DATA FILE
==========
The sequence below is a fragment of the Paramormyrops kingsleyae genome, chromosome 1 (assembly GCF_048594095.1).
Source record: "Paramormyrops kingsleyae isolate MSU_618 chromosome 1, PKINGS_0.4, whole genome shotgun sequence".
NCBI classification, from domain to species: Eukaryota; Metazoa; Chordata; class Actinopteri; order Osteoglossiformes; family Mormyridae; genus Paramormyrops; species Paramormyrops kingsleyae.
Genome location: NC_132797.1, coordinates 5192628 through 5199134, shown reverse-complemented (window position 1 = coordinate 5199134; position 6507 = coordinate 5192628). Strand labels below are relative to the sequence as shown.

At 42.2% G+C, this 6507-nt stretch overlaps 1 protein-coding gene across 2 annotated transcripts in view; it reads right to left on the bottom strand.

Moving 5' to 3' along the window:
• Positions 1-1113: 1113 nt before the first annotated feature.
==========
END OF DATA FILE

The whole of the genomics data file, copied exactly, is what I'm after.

The sequence below is a fragment of the Paramormyrops kingsleyae genome, chromosome 1 (assembly GCF_048594095.1).
Source record: "Paramormyrops kingsleyae isolate MSU_618 chromosome 1, PKINGS_0.4, whole genome shotgun sequence".
NCBI classification, from domain to species: Eukaryota; Metazoa; Chordata; class Actinopteri; order Osteoglossiformes; family Mormyridae; genus Paramormyrops; species Paramormyrops kingsleyae.
Genome location: NC_132797.1, coordinates 5192628 through 5199134, shown reverse-complemented (window position 1 = coordinate 5199134; position 6507 = coordinate 5192628). Strand labels below are relative to the sequence as shown.

At 42.2% G+C, this 6507-nt stretch overlaps 1 protein-coding gene across 2 annotated transcripts in view; it reads right to left on the bottom strand.

Moving 5' to 3' along the window:
• Positions 1-1113: 1113 nt before the first annotated feature.